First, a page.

Pot activists are confident that 2016 is the year that Missouri will finally legalize medical marijuana — with a slew of big donations aimed at placing a measure on the ballot this fall
But Show-Me Cannabis, the group that's helping to spearhead the effort via the campaign committee "New Approach Missouri," will have to do it without one of the group's founders. Leah Maurer, a prominent pro-marijuana activist, resigned from Show-Me Cannabis' board on Friday.
Maurer's resignation followed a slew of lawsuits against her and husband Travis Maurer, as well as the revelation of an email that seemed to uncomfortably combine the effort to legalize marijuana in Missouri with future entrepreneurial opportunities.
The Maurers have a complicated relationship with Missouri. Now living in Oregon, the couple fled Missouri after a 2009 police raid uncovered 300 pot plants growing in their Columbia home. The traumatic arrest (plus a felony conviction) motivated Travis to become a key organizer of Measure 91, Oregon's successful 2014 ballot measure to legalize recreational marijuana. (In 2010, along with others, they also co-founded Show-Me Cannabis in Missouri.)
Having shepherded Oregon into the legal weed club, Travis was elevated to near-royalty in the world of cannabis reform. The Oregonian
credited him with "masterminding"
Measure 91, while Newsweek
devoted an entire cover story
to chronicling his journey from pot dealer to political activist. Many saw Travis' support of Missouri's drug reform efforts as a sign of good things to come.
That's until earlier this month, when news broke that Travis and Leah Maurer were being by sued by several irate business partners. One lawsuit accuses Travis of reneging on a $158,400 settlement he'd made after a business dispute in 2014, and another accuses him of helping himself to tens of thousands of dollars from The Weed Blog, which he partly owns. A third lawsuit, naming both Travis and Leah, said the couple strung along a wealthy Oregon investor named Randy Quast while he poured nearly $700,000 into a non-existent marijuana grow operation.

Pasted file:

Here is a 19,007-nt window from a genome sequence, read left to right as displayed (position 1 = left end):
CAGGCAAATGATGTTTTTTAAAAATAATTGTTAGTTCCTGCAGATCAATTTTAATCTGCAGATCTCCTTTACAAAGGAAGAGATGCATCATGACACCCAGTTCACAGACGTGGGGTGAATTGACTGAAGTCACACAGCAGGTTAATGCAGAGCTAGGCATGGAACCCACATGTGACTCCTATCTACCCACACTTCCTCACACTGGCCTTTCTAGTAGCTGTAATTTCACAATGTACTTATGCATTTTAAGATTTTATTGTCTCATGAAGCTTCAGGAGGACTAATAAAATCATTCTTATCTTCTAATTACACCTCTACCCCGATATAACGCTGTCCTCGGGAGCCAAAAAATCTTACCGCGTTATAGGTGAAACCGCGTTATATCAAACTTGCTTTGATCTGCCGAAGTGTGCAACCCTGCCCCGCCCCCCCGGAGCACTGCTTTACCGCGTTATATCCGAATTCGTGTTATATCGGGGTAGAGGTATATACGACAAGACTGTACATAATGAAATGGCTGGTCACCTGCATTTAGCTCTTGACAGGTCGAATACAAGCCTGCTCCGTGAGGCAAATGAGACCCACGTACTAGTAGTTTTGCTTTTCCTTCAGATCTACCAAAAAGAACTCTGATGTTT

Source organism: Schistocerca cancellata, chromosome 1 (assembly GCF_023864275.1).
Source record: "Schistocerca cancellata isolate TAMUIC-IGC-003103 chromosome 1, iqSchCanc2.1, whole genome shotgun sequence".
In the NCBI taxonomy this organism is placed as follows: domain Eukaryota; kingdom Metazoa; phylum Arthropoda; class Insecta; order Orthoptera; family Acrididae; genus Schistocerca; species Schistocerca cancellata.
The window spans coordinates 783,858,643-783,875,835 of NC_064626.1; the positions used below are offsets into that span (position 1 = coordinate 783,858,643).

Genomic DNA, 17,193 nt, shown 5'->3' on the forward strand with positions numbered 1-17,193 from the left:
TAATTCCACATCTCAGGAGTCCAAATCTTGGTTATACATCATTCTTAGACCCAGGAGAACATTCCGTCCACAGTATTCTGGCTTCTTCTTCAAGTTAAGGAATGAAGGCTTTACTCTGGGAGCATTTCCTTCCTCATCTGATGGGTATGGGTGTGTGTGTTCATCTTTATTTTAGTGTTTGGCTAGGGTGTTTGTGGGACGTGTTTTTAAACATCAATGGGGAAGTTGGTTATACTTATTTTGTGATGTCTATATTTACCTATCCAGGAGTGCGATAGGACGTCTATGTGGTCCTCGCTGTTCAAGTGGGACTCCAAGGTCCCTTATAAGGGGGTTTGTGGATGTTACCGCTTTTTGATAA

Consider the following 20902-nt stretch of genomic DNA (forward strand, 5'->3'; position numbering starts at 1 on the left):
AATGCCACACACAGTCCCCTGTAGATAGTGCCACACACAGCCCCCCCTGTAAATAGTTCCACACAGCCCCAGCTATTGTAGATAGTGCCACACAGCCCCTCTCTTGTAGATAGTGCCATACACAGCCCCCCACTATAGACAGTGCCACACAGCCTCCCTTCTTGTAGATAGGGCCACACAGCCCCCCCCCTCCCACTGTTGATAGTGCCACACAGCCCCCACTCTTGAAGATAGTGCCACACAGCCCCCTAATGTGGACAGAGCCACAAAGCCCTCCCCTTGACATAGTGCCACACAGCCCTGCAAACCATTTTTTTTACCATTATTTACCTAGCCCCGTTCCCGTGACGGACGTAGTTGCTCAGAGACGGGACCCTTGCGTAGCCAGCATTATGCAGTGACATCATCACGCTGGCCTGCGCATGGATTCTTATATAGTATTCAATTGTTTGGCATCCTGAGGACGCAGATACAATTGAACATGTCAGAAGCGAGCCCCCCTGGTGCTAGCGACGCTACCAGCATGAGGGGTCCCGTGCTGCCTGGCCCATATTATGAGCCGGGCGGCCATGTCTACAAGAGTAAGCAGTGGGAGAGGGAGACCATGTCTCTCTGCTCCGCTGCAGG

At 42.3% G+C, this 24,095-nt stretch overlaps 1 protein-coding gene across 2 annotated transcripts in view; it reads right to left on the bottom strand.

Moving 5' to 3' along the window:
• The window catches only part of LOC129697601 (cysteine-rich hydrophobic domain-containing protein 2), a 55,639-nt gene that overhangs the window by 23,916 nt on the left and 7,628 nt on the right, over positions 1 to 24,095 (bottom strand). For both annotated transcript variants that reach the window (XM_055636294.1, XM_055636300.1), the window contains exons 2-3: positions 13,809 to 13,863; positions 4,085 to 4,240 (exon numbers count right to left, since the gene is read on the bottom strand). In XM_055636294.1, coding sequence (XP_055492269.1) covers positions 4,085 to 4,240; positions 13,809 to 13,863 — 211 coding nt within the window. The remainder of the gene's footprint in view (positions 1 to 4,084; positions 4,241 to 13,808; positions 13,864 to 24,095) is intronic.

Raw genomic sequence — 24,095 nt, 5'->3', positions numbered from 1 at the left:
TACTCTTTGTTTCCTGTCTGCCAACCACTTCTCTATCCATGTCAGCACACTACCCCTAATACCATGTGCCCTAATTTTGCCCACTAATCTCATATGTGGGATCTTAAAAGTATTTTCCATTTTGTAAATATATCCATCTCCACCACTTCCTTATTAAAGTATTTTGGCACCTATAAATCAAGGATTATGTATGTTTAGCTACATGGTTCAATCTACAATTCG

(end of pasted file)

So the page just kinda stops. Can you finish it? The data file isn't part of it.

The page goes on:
also seeks damages for libel and slander connected to a September email in which Travis allegedly described Quast as "a fucked up drunk that likes little kids."
During a conversation with Riverfront Times
last week, Travis Maurer offered a general denial to the three lawsuits' allegations. He declined to address specifics.
The specter of messy litigation appears to be shaking the Maurers' established relationships with pro-legalization activists in Missouri. On Friday, Leah Maurer resigned from the board of Show-Me Cannabis.
In her resignation letter, Leah Maurer wrote that she "can no longer devote the amount of time, focus and energy I know this organization deserves. Over the next year Travis and I have a number of opportunities and challenges that we need to focus on. Stepping down at this time is best both for our family and for your organization."
A carefully-worded letter probably won't satisfy those already questioning Leah Maurer's involvement in Show-Me Cannabis' medical marijuana campaign. The St. Louis Post-Dispatch notes
that Leah Maurer wrote a $26,000 check to New Approach Missouri in June, but the funds were actually drawn from a company co-owned by Randy Quast, the same businessman suing the couple in Oregon. Quast now claims that he never signed-off on the donation.
Then there's the email Leah Maurer sent in October to a cannabis investor named Jerome Dewald. In the email, Leah claimed that she owned The Weed Blog website, even though it's actually Travis who has part-ownership — and that is only a minority share.
Even stranger, Leah's pitch appeared to frame the couple's political activism as a method of accessing Missouri's future marijuana market.
"My husband and I have demonstrated how being intimately and financially involved in marijuana campaigns is really how one is first to market," she wrote in the email, which was made public last week by Oregon Cannabis Connections
. "Being the driving force behind a campaign has proved to be invaluable because we have a seat at the table for rule making and implementation of the laws. ... So, to be transparent, anyone we work with we expect to be financially involved in the campaigning process."
Leah Maurer concluded the email with a PS: "We are getting ready to launch a campaign in Missouri to legalize medicinal marijuana."
Reached last week by phone, Dewald said he was surprised at Leah Maurer's tactics, especially given the high-profile failure
of Ohio's 2015 legalization initiative, which sought to give a cartel of investors exclusive rights to cultivate marijuana in the state.
"It's fairly uncommon," Dewald said. "I rarely see people who pump up their political activism as part of an investment pitch."
Follow Danny Wicentowski on Twitter at @D_ Towski. E-mail the author at [email protected]